What you should know when buying a table saw

December 15, 2014

A table saw may be the most expensive woodworking tools you’ll own, so here’s how to make the right purchase within your budget.

What you should know when buying a table saw

Types of table saws

Contractor saws: They’re called contractor saws because, theoretically, they can be loaded in a truck and transported to job sites. They’re usually lighter than cabinet saws but could weigh a hefty 300 lbs or so. These saws usually have open stands and use 10" blades.

Cabinet saws: Cabinet saws are table saws built on top of a storage cabinet so they’re meant to stay in place in a workshop. Look for a cabinet saw with an iron table, which is more stable and gives you a consistently flat surface to work on.

Hybrid saws: Hybrid saws feature a combination of beefed-up cabinet saw qualities with those of lighter weight contractor saws.

Portable table saws: Also called mini table saws, portable table saws sacrifice power for easy movement. They can handle many smaller home jobs and are usually the most affordable of the table-type saws. Saw stands can be purchased for portable saws.

Factors to consider when buying a table saw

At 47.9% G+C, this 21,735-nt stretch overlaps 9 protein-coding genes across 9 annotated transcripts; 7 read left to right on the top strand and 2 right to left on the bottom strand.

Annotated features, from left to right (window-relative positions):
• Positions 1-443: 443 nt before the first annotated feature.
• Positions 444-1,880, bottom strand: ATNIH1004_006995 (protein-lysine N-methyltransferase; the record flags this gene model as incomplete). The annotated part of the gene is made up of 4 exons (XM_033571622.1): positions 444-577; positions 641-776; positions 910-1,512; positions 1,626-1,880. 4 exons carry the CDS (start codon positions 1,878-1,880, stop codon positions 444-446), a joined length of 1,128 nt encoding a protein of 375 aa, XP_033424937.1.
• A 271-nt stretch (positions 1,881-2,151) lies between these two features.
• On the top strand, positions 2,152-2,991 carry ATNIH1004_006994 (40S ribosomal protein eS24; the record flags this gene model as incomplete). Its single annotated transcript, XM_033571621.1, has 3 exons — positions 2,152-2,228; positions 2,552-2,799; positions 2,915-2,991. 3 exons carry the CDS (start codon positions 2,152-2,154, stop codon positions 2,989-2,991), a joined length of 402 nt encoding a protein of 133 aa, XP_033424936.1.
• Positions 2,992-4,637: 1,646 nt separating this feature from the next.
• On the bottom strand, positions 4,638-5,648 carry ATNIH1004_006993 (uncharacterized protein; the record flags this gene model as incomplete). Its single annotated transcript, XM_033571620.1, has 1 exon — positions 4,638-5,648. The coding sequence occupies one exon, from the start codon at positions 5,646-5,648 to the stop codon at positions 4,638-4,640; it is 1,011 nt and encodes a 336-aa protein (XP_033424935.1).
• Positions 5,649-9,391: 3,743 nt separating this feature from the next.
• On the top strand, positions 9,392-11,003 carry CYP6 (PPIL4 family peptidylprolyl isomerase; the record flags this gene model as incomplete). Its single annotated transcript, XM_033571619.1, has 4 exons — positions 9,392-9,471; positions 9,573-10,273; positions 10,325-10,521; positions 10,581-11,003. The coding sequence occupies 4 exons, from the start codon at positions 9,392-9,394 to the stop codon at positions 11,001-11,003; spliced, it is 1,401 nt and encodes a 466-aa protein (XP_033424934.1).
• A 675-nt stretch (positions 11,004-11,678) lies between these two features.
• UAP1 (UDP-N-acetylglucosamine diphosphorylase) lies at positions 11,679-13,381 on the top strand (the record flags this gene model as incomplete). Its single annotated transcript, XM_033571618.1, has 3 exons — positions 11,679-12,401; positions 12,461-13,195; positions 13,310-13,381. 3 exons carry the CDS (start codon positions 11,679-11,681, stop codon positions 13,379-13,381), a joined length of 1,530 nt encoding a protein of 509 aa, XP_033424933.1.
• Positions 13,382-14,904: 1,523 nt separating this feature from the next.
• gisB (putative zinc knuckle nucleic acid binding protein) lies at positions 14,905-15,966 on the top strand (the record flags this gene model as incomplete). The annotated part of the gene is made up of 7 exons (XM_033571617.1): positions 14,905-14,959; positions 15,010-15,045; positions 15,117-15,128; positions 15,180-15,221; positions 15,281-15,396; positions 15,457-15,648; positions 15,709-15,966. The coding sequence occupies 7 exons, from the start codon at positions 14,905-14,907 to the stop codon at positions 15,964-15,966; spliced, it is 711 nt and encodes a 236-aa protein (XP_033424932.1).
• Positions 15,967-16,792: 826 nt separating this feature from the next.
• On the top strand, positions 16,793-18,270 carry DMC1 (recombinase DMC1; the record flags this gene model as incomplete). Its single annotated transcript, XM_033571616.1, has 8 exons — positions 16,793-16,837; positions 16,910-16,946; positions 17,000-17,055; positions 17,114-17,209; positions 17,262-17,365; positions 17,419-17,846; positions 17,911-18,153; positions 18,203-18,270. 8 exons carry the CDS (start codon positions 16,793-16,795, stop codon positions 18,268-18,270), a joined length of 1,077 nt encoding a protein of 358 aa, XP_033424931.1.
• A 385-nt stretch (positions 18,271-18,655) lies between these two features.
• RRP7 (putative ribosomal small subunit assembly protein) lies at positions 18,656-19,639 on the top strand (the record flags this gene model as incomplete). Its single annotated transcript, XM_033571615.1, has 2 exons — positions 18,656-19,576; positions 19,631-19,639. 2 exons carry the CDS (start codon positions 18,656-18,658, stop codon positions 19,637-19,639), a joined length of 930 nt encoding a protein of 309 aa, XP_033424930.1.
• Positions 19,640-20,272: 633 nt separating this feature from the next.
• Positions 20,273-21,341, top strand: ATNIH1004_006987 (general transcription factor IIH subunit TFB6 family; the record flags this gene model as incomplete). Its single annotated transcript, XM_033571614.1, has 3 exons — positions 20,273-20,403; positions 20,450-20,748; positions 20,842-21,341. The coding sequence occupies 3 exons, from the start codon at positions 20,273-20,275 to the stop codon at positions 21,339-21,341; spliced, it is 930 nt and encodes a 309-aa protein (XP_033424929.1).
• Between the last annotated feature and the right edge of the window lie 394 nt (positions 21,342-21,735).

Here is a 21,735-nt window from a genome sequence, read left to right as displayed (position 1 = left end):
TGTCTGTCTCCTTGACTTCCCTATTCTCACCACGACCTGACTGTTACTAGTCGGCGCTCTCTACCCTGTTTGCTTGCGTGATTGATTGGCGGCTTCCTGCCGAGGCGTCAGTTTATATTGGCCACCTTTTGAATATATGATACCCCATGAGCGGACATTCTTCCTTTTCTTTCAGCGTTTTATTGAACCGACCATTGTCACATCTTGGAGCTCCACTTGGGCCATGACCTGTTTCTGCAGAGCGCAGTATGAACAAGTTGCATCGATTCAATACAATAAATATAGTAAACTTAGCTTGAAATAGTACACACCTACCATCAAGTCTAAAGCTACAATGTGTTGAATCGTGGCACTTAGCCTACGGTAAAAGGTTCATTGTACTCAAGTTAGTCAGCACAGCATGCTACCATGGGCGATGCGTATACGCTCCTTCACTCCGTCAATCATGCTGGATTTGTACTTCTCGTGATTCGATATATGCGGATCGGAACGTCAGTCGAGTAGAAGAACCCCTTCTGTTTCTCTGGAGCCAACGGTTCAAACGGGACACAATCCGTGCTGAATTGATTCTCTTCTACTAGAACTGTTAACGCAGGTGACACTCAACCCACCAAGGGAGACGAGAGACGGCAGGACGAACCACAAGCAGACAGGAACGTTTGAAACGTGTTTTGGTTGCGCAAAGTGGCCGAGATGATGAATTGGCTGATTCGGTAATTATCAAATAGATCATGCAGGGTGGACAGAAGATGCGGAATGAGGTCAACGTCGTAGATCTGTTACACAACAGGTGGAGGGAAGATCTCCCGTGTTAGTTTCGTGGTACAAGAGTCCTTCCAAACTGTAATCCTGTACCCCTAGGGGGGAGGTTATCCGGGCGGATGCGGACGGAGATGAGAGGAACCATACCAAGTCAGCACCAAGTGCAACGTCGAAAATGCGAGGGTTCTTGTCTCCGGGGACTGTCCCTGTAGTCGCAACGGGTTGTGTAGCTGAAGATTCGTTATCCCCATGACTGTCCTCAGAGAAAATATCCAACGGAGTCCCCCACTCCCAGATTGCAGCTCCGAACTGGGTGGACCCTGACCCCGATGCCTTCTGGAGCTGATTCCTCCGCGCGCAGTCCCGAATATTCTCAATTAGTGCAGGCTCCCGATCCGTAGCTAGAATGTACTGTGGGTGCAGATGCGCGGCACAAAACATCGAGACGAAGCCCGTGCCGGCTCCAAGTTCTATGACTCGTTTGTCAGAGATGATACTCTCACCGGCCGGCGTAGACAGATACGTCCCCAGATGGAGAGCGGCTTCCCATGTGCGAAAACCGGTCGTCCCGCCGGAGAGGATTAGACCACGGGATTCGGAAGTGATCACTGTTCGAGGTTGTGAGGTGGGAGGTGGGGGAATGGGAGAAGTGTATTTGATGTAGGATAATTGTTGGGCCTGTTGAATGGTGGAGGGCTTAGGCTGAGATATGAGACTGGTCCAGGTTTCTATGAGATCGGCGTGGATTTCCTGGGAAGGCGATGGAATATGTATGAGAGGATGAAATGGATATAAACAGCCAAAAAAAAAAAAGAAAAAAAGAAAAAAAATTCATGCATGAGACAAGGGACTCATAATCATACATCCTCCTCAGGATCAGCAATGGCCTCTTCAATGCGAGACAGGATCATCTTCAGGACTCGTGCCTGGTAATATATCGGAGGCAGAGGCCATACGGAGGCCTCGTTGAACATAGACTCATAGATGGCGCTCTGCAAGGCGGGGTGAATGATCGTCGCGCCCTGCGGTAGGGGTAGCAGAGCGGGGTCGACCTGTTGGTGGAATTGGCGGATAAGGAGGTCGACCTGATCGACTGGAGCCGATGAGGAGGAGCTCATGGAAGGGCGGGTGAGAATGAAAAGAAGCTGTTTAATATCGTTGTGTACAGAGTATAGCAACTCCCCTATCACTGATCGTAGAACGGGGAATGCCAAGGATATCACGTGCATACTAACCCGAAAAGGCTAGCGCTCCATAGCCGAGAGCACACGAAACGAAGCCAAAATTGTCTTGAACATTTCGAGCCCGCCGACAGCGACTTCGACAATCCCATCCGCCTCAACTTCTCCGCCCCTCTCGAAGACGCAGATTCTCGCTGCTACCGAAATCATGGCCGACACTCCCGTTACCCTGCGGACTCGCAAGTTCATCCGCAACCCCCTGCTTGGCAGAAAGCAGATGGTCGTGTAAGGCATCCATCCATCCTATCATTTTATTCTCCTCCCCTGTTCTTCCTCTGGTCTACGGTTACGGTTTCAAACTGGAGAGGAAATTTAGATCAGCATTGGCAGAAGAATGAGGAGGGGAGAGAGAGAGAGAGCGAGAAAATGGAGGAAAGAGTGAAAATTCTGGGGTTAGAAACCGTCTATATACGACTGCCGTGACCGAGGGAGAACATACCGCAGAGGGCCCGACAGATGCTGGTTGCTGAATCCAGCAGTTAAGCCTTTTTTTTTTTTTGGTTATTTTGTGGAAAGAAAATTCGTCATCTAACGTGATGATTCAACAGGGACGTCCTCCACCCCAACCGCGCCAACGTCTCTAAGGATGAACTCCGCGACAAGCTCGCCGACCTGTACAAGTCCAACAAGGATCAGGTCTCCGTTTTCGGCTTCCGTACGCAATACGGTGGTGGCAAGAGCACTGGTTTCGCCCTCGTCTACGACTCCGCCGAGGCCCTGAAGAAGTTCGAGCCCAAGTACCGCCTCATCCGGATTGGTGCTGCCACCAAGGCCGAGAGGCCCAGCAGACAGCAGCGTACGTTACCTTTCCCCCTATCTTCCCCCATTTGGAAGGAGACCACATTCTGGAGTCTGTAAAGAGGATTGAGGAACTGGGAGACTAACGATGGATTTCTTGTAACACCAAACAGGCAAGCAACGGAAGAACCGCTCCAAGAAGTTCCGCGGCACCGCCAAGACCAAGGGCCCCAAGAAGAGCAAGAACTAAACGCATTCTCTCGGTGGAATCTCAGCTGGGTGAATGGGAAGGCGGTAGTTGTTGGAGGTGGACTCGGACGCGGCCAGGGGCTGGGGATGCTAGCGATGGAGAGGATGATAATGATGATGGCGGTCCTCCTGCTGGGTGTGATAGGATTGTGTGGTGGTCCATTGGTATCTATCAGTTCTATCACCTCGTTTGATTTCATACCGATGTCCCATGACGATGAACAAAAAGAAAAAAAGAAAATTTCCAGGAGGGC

Voltage: Most cabinet saws are set to 220 volts electricity because they need extra power. Contractor saws are set to the standard 110 volts that’s more widely available. Hybrid saws sometimes have a switch to use 220 volts, giving you more power so your saw won’t bog down under a heavy workload.

Horsepower: More horsepower means a faster, more powerful saw, which helps you accurately cut denser woods and keeps the saw blade from binding.

Table saw blades: The right table saw blade depends on your budget. Steel blades are the most affordable and work well on softwood. High-speed blades are mid-range blades, harder than steel so they stay sharp longer. Carbide-tipped saw blades are the most expensive, but are much stronger. A blade’s tooth type affects the cut. You’ll need to choose a blade to match the material you’re cutting.

Mitre gauge: A mitre gauge helps you with fast and accurate mitre cuts. They should come in 45 and 90 degree stops and be perfectly aligned to the blade for maximum accuracy.

Bevel capability: Many saws can tilt to make angled cuts. Most tilt left but some can tilt both ways for personal preference. Look for angle stops that match popular bevel sizes.

Rip fence: The fence helps keep the work-piece in line with the blade, so it needs to be easily adjustable but solidly constructed. Longer fences are more accurate but require a larger table. Always test the fence for construction and ease of use, making sure it stays in line with the saw blade at every setting.

A table saw is a great investment for any woodworker, so be sure the one you choose matches your skill level and power requirements.

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